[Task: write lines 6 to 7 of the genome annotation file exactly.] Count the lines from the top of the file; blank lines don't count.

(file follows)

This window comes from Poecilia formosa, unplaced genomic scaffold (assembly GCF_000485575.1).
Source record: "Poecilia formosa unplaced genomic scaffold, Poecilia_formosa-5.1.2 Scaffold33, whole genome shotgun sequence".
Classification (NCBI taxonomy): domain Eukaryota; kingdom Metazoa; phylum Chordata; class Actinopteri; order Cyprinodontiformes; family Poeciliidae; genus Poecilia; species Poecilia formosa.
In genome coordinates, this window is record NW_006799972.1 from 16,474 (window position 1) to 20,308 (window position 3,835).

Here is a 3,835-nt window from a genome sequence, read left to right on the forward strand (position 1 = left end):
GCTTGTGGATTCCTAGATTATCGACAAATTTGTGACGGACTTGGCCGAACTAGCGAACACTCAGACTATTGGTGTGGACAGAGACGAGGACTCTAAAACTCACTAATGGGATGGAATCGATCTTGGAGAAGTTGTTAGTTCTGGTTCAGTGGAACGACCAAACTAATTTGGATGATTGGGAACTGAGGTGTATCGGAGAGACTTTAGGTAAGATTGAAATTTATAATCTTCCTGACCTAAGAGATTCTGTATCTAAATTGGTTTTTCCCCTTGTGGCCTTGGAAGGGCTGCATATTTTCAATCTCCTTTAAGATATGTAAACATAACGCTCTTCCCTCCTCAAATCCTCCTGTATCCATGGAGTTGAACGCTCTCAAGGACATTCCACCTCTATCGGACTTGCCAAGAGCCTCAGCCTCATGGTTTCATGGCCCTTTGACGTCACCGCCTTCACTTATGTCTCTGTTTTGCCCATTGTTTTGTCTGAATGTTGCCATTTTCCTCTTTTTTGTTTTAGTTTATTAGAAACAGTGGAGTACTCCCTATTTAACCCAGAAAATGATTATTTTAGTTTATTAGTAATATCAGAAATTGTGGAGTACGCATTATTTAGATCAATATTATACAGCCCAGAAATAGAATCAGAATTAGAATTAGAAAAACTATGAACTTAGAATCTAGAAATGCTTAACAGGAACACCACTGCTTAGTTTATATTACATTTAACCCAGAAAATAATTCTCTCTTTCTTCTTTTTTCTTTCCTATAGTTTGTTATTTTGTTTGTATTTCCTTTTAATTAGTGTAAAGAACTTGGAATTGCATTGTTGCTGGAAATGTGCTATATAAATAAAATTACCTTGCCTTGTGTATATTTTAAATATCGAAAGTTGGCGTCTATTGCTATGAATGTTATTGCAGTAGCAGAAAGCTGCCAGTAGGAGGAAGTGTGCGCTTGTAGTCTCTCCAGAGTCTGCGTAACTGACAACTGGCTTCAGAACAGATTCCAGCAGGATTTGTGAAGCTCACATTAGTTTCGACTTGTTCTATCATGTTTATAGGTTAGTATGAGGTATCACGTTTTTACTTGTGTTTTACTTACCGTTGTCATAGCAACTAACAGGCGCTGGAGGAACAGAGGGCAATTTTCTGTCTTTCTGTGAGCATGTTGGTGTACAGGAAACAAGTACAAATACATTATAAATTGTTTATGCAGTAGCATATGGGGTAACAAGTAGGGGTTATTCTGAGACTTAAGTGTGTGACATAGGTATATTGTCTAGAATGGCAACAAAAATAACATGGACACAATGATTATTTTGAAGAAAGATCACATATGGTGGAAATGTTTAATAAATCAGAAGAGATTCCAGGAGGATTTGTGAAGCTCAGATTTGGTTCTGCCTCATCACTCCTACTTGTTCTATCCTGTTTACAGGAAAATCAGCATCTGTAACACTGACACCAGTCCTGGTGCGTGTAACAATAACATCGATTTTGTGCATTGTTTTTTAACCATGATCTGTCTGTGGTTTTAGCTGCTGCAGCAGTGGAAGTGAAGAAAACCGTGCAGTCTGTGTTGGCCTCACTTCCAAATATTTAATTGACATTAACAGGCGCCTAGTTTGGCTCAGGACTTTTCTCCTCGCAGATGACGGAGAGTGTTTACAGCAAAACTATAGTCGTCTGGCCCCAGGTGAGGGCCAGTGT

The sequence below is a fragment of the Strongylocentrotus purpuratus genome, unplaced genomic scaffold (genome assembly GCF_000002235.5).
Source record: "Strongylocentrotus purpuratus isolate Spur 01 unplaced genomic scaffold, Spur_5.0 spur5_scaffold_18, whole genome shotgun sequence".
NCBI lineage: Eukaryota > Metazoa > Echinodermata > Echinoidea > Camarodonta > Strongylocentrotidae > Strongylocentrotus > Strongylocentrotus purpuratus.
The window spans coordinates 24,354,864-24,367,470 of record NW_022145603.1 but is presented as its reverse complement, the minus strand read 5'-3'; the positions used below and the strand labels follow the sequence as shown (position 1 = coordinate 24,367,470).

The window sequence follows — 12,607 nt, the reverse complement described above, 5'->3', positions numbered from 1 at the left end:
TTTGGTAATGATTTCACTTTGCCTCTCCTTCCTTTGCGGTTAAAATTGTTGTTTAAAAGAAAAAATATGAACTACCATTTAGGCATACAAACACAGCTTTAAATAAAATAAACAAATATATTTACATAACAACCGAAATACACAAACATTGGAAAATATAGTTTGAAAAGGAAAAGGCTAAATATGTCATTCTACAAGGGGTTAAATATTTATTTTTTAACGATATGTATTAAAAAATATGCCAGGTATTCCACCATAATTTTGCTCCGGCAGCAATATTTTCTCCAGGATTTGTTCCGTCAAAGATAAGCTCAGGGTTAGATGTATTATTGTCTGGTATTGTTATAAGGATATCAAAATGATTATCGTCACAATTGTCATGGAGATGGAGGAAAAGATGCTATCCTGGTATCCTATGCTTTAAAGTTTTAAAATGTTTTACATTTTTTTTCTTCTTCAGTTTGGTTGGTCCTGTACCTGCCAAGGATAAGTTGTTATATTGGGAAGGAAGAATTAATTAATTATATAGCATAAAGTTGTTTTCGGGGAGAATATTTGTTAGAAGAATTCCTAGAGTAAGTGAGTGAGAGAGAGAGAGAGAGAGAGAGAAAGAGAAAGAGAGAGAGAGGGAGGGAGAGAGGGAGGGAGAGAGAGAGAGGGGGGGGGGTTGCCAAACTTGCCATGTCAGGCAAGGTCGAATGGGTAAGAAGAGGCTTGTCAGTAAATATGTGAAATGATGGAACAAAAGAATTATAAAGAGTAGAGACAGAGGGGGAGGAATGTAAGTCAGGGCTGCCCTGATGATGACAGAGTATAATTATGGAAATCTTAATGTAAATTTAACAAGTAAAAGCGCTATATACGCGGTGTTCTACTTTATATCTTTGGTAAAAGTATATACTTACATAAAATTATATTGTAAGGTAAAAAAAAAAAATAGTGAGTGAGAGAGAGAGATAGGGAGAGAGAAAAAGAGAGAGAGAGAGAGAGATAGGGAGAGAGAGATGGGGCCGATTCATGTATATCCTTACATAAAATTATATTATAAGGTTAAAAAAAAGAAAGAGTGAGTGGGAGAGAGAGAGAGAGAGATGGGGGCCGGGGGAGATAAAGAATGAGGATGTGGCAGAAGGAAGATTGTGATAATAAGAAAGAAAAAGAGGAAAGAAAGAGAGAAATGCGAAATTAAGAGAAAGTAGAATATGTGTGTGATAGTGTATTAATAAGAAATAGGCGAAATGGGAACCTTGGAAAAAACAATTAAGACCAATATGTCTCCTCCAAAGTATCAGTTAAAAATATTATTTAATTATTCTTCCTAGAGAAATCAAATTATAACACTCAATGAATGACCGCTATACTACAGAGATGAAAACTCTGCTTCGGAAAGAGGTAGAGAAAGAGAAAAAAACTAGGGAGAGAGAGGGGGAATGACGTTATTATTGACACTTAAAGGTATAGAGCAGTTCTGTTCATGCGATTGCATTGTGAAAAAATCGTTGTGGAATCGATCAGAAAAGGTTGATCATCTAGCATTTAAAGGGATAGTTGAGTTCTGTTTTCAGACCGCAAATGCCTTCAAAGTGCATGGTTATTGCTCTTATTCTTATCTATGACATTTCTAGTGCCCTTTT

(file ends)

GCTTGTGGATTCCTAGATTATCGACAAATTTGTGACGGACTTGGCCGAACTAGCGAACACTCAGACTATTGGTGTGGACAGAGACGAGGACTCTAAAACTCACTAATGGGATGGAATCGATCTTGGAGAAGTTGTTAGTTCTGGTTCAGTGGAACGACCAAACTAATTTGGATGATTGGGAACTGAGGTGTATCGGAGAGACTTTAGGTAAGATTGAAATTTATAATCTTCCTGACCTAAGAGATTCTGTATCTAAATTGGTTTTTCCCCTTGTGGCCTTGGAAGGGCTGCATATTTTCAATCTCCTTTAAGATATGTAAACATAACGCTCTTCCCTCCTCAAATCCTCCTGTATCCATGGAGTTGAACGCTCTCAAGGACATTCCACCTCTATCGGACTTGCCAAGAGCCTCAGCCTCATGGTTTCATGGCCCTTTGACGTCACCGCCTTCACTTATGTCTCTGTTTTGCCCATTGTTTTGTCTGAATGTTGCCATTTTCCTCTTTTTTGTTTTAGTTTATTAGAAACAGTGGAGTACTCCCTATTTAACCCAGAAAATGATTATTTTAGTTTATTAGTAATATCAGAAATTGTGGAGTACGCATTATTTAGATCAATATTATACAGCCCAGAAATAGAATCAGAATTAGAATTAGAAAAACTATGAACTTAGAATCTAGAAATGCTTAACAGGAACACCACTGCTTAGTTTATATTACATTTAACCCAGAAAATAATTCTCTCTTTCTTCTTTTTTCTTTCCTATAGTTTGTTATTTTGTTTGTATTTCCTTTTAATTAGTGTAAAGAACTTGGAATTGCATTGTTGCTGGAAATGTGCTATATAAATAAAATTACCTTGCCTTGTGTATATTTTAAATATCGAAAGTTGGCGTCTATTGCTATGAATGTTATTGCAGTAGCAGAAAGCTGCCAGTAGGAGGAAGTGTGCGCTTGTAGTCTCTCCAGAGTCTGCGTAACTGACAACTGGCTTCAGAACAGATTCCAGCAGGATTTGTGAAGCTCACATTAGTTTCGACTTGTTCTATCATGTTTATAGGTTAGTATGAGGTATCACGTTTTTACTTGTGTTTTACTTACCGTTGTCATAGCAACTAACAGGCGCTGGAGGAACAGAGGGCAATTTTCTGTCTTTCTGTGAGCATGTTGGTGTACAGGAAACAAGTACAAATACATTATAAATTGTTTATGCAGTAGCATATGGGGTAACAAGTAGGGGTTATTCTGAGACTTAAGTGTGTGACATAGGTATATTGTCTAGAATGGCAACAAAAATAACATGGACACAATGATTATTTTGAAGAAAGATCACATATGGTGGAAATGTTTAATAAATCAGAAGAGATTCCAGGAGGATTTGTGAAGCTCAGATTTGGTTCTGCCTCATCACTCCTACTTGTTCTATCCTGTTTACAGGAAAATCAGCATCTGTAACACTGACACCAGTCCTGGTGCGTGTAACAATAACATCGATTTTGTGCATTGTTTTTTAACCATGATCTGTCTGTGGTTTTAGCTGCTGCAGCAGTGGAAGTGAAGAAAACCGTGCAGTCTGTGTTGGCCTCACTTCCAAATATTTAATTGACATTAACAGGCGCCTAGTTTGGCTCAGGACTTTTCTCCTCGCAGATGACGGAGAGTGTTTACAGCAAAACTATAGTCGTCTGGCCCCAGGTGAGGGCCAGTGT

The sequence below is a fragment of the Strongylocentrotus purpuratus genome, unplaced genomic scaffold (genome assembly GCF_000002235.5).